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Like a stone tossed in the water, the stock options backdating scandal has caused far-reaching ripples, bringing work to many types of lawyers. While white-collar defense and securities lawyers have been flooded with work, they’re not the only ones. Labor and employment lawyers have been brought on to handle the firing of high-profile executives tarnished in investigations. Insurance recovery lawyers have had their hands full with companies and their insurers fighting over who foots the backdating bills. And lawyers versed in international stock option laws have even carved out a niche advising companies about what to do when they’ve granted backdated options to foreign employees. “It’s maybe the last thing they started to consider when they were going through the backdating issues,” said Valerie Diamond, a San Francisco Baker & McKenzie partner in the firm’s global equity services practice. Although the scandal broke last year, Diamond has gotten busy counseling companies on the overseas implications of misdated options over the last six months. She says the half-dozen such matters she’s now handling take up 40 percent of her time. (She declined to name her clients.) What’s at stake � often to the chagrin of companies � is that they owe taxes and penalties in foreign countries where they granted options to employees, Diamond said. That’s because in many countries, employers and employees enjoy tax breaks on stock options granted at fair market value, but not on backdated or discounted ones. Going back and paying all those taxes can be costly, especially in higher-tax countries. “In some of the countries there’s a lot of money at stake,” Diamond said. “It’s not good news for many companies.” Many of the lawyers from the firm’s 60-lawyer global equity services practice � who normally help companies roll out equity-based compensation programs worldwide � have felt the global backdating ripples. For instance, Baker tax lawyers from Canada to Singapore have been busy parsing local tax law as it relates to stock options. Overall, the practice group is handling between 12 and 15 matters, Diamond estimates. The work comes from firm clients and referrals from Silicon Valley law firms who don’t have the global reach of Baker, which has 3,400 lawyers in 34 countries around the world, she said. LABOR LAWYERS: ALL FIRED UP Blame for bad options practices often lands on top executives, whose heads end up on the chopping block. That leads companies to call in labor and employment specialists to work out the details. Brendan Dolan, a labor and employment partner in Morgan, Lewis & Bockius’ San Francisco office, has his hand in six to 10 matters involving disputes between officials and their companies over employment agreements. (Dolan declined to name the companies he represents.) “There are some that are percolating along in this area where a termination decision has been made,” Dolan said. “And there are some where the company has found out what’s going on, and I’ve helped them kind of plot out where they are on the chess board.”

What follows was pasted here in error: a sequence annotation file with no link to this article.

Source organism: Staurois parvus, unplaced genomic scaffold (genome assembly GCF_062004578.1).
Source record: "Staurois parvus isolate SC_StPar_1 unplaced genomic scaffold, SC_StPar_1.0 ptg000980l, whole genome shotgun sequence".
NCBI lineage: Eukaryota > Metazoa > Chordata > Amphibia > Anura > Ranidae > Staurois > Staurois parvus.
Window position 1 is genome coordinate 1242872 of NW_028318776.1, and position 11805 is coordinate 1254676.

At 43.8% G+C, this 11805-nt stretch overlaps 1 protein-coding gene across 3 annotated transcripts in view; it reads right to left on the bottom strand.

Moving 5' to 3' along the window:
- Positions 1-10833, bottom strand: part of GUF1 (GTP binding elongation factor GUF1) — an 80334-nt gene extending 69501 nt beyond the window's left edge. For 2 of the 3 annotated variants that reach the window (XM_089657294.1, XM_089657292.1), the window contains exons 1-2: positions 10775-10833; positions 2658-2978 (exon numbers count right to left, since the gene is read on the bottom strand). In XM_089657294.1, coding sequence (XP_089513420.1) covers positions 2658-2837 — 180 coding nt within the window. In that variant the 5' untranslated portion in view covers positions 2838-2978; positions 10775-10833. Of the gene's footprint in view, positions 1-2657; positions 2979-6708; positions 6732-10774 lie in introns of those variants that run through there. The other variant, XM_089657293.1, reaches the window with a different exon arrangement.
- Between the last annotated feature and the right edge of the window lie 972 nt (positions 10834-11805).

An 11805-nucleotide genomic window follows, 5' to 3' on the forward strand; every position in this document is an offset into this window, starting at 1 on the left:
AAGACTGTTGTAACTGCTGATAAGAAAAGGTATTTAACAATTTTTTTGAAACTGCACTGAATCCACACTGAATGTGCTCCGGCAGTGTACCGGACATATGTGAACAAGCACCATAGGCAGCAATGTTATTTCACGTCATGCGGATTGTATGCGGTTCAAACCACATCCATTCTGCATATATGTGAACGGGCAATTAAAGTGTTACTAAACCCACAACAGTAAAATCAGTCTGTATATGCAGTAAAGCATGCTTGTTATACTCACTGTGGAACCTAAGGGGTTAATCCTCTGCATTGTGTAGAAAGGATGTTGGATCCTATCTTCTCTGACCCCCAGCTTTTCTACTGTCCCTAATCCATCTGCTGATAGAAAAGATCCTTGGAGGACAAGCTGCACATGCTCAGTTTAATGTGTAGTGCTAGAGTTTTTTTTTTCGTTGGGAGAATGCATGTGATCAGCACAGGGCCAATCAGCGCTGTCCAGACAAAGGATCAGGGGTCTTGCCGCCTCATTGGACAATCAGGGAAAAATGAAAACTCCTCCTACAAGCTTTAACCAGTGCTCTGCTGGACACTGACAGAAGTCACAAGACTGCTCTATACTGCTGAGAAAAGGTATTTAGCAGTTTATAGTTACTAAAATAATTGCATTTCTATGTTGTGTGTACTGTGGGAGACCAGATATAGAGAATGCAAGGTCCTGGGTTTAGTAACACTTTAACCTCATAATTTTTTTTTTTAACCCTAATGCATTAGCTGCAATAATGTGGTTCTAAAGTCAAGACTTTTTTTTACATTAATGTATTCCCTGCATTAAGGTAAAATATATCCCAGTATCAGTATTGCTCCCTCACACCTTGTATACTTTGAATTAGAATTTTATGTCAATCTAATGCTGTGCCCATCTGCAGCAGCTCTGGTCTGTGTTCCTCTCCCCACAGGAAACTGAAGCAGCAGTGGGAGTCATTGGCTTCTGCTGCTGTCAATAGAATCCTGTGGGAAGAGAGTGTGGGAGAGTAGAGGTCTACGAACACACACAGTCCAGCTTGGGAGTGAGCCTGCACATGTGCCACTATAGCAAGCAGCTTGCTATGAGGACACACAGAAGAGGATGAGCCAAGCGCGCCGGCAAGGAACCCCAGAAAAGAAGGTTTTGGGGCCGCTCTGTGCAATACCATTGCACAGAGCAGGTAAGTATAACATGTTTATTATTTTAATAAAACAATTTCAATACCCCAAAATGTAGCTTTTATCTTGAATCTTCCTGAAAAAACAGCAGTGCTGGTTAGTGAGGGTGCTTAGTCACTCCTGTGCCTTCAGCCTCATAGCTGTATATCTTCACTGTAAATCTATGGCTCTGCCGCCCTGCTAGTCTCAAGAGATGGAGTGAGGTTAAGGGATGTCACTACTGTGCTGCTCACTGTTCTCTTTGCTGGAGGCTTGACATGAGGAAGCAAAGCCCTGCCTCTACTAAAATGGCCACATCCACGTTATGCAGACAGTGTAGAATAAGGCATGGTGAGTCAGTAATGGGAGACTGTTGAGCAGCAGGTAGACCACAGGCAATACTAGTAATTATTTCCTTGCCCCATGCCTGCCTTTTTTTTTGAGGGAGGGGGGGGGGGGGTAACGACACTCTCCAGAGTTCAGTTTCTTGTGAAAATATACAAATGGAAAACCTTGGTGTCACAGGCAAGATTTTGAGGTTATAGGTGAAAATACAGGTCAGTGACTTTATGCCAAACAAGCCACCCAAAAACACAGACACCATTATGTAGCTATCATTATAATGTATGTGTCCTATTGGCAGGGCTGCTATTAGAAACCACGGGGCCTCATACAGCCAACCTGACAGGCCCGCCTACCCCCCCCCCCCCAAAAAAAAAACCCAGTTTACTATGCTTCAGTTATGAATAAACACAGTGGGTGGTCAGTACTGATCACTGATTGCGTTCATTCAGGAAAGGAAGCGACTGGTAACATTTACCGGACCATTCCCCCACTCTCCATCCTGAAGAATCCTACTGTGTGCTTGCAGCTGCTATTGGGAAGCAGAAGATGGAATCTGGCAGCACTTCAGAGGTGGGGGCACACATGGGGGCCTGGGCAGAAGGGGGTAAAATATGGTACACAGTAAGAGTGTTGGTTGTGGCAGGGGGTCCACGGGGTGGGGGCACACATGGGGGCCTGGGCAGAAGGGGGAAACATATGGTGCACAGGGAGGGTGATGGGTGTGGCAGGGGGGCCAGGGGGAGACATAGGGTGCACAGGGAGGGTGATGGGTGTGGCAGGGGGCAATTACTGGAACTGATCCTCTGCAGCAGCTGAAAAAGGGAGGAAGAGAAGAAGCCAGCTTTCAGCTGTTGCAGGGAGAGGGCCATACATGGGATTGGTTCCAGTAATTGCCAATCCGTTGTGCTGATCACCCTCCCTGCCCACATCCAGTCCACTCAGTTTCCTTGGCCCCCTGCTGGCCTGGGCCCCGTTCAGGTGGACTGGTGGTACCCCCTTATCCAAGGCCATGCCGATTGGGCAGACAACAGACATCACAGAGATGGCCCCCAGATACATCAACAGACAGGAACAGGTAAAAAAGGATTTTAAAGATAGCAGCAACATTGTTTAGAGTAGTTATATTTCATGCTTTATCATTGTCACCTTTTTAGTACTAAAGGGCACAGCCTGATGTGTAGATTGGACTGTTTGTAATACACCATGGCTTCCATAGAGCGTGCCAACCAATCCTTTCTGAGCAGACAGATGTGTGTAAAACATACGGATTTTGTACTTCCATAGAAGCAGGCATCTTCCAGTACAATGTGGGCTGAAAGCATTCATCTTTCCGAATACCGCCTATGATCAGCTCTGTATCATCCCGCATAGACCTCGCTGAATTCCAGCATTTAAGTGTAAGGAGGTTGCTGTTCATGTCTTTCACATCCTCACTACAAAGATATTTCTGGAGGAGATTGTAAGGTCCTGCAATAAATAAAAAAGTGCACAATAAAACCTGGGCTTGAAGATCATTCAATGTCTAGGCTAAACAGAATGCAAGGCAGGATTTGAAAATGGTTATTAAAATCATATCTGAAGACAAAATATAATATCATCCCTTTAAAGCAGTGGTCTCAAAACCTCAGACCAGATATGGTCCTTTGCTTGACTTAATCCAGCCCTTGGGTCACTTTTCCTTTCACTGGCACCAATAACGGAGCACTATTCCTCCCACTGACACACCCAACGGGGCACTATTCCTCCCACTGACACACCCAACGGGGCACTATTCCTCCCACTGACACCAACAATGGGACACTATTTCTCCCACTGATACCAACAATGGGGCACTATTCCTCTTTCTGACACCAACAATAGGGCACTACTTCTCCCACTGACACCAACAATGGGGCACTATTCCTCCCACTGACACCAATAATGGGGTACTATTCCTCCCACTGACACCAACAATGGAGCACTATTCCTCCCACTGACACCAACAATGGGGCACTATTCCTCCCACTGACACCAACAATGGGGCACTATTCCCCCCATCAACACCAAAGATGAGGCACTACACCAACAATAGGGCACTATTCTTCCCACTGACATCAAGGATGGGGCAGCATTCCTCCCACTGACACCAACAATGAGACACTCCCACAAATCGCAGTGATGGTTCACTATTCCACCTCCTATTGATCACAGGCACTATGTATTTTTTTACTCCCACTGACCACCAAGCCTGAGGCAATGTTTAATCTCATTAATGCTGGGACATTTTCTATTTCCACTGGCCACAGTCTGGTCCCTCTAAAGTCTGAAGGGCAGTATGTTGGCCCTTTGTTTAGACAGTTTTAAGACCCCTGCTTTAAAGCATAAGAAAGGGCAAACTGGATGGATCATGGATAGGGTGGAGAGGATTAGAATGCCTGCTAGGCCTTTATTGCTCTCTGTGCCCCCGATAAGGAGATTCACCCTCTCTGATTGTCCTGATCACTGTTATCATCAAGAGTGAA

Optional Reading